The Crimson Tide has been a talent factory for defensive backs for the NFL, and Collins is the program’s 2015 model. He had 70 tackles with four tackles for a loss, six passes broken up, one interception and two forced fumbles in 2013. Collins did have some struggles against Oklahoma in the Sugar Bowl. With Clinton-Dix and Vinnie Sunseri in the NFL, Collins should lead the Alabama defense in 2014. He has good instincts to go along with quality size.

  23. Denzel Perryman, ILB, Miami. Previous Rank: 18
    2/25/15: Perryman is a tough run-defender who has NFL-quality physicality and is very instinctive. He is a leader and fiery player with a big presence. Perryman could quickly be a three-down starter in the NFL. He didn’t have a fast 40 at the Combine (4.78 seconds), but that was expected by scouts and general managers.

    Perryman notched eight tackles with one for a loss and a pass broken up versus South Carolina. Earlier, he totaled 15 tackles with 13 solo stops, a tackle for a loss and a forced fumble against Virginia. The senior covered tight ends in man and functioned well in zone. Perryman totaled 110 tackles with 9.5 for a loss, three forced fumbles, two sacks, five passes broken up and one interception in 2014.

    Perryman picked up five tackles, a forced fumble, an interception and a pass broken up against Duke. He broke out in 2013 and started 2014 where he left off. Perryman was around the ball all night and was a physical force against Louisville in the 2014 season opener. He helped a teammate with a strip sack and recorded a sack by himself later. Perryman also fired through the line to record tackles for a loss on multiple third-and-1 situations. Against Louisville, he totaled 12 tackles with three tackles for a loss and a sack. That was a good tape for Perryman, and he looks ready to be a starting middle linebacker in the NFL.

    9/2/14: Perryman (6-0, 243) is a quick and physical linebacker who has three-down starting potential. He totaled 108 tackles with five tackles for a loss, one sack and three passes broken up in 2013. The junior stepped up and played well against Florida State (11 tackles), Virginia Tech (15 tackles) and Florida (14 tackles). Perryman notched 64 tackles with six tackles for a loss, two passes broken up, one forced fumble and an interception returned 41 yards for a touchdown in 2012.

    Perryman has excellent instincts with sideline-to-sideline speed. He has shown the potential to be good in pass coverage with the ability to cover a lot of ground and pick up receivers. That will be the big test for him in 2014.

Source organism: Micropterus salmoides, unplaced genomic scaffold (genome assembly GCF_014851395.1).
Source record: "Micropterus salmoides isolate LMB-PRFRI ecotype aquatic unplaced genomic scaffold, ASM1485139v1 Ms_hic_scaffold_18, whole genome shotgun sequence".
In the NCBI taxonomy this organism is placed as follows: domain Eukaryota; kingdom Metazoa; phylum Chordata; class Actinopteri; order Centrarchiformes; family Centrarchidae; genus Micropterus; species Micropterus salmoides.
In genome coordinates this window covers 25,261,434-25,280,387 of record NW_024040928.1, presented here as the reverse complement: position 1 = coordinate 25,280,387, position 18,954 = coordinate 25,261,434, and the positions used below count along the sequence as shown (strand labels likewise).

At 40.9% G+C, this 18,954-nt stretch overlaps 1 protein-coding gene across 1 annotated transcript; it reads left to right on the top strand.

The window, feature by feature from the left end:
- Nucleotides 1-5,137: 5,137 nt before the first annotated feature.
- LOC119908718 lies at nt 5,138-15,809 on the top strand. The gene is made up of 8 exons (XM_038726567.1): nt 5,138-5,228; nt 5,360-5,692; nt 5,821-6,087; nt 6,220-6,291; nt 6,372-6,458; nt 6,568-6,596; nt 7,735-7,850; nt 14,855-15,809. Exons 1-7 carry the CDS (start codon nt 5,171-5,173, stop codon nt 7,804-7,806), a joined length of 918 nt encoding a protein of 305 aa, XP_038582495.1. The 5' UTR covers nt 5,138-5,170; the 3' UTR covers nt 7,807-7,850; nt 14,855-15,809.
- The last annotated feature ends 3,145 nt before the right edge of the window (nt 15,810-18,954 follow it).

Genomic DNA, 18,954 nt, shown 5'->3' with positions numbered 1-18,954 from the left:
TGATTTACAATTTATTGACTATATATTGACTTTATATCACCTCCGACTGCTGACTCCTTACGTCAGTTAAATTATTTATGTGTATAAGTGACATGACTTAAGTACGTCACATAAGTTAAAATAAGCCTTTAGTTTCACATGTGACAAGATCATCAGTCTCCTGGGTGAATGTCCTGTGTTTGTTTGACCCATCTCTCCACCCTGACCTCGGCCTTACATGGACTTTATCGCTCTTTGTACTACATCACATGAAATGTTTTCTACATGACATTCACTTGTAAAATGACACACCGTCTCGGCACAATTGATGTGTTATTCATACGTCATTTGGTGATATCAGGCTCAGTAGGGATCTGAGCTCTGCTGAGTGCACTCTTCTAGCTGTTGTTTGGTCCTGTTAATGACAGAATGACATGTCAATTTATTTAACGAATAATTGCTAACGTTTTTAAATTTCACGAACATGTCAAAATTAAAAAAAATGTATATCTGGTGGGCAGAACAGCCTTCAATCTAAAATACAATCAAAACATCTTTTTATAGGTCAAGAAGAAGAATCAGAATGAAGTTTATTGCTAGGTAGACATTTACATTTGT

24. Top-25 Prospects:

  25. Cedric Ogbuehi, OT, Texas A&M. Previous Rank: 21
    2/25/15: Even with a torn ACL, I think Ogbuehi is going to become a good starter at left tackle in the NFL for a decade. His athleticism and quickness is off the charts for the position. Looking back at the 2015 NFL Draft years from now, Ogbuehi (6-5, 306) could be a steal as a first-round talent who ends up going in the second or third round. He was unable to work out at the Combine.

    It is clear that Ogbuehi is extremely quick and athletic. He has fast feet and is a natural knee-bender. His amazing feet and agility make him a potential natural left tackle for the NFL. Oghuehi is just missing strength, which hurt him repeatedly in 2014 with his inability to sustain blocks after his athleticism got him in the right position. If Ogbuehi can add strength, he could be an impact starter at the next level.

    Ogbuehi played well at left tackle against LSU in the regular-season finale aside from one play where a blitzing linebacker beat him for a sack. The game before, Ogbuehi fought hard against Missouri defensive end Markus Golden. Golden beat him for one sack and came close to another, but Ogbuehi also had a lot fantastic plays for the Aggies.

    Texas A&M upset Auburn, and Ogbuehi played much better than he had in the previous weeks. Granted, the Aggies had moved Ogbuehi back to right tackle for that outing, but he was solid in his pass protection and run blocking. Ogbuehi was massively improved compared to the previous performances at left tackle.

    The outing against Alabama was the third-straight game in which Ogbuehi played poorly. He gave up two sacks and multiple other pressures and hits on his quarterback to the Crimson Tide. With that peformance and the two preceding it, Ogbuehi allowed six sacks. He needs to get stronger and show an improved ability to sustain blocks. Ogbuehi also reached too much at defenders who were able to get around him with speed.

    Versus Ole Miss, Ogbuehi was beaten for one sack and gave up a critical hit on Kenny Hill that helped result in a 75-yard pick six. Against Mississippi State, Ogbuehi had a disappointing game as he allowed three sacks. Two of them were coverage sacks, but on the first of the three, Ogbuehi was beaten by some speed and strength from linebacker Bernardrick McKinney.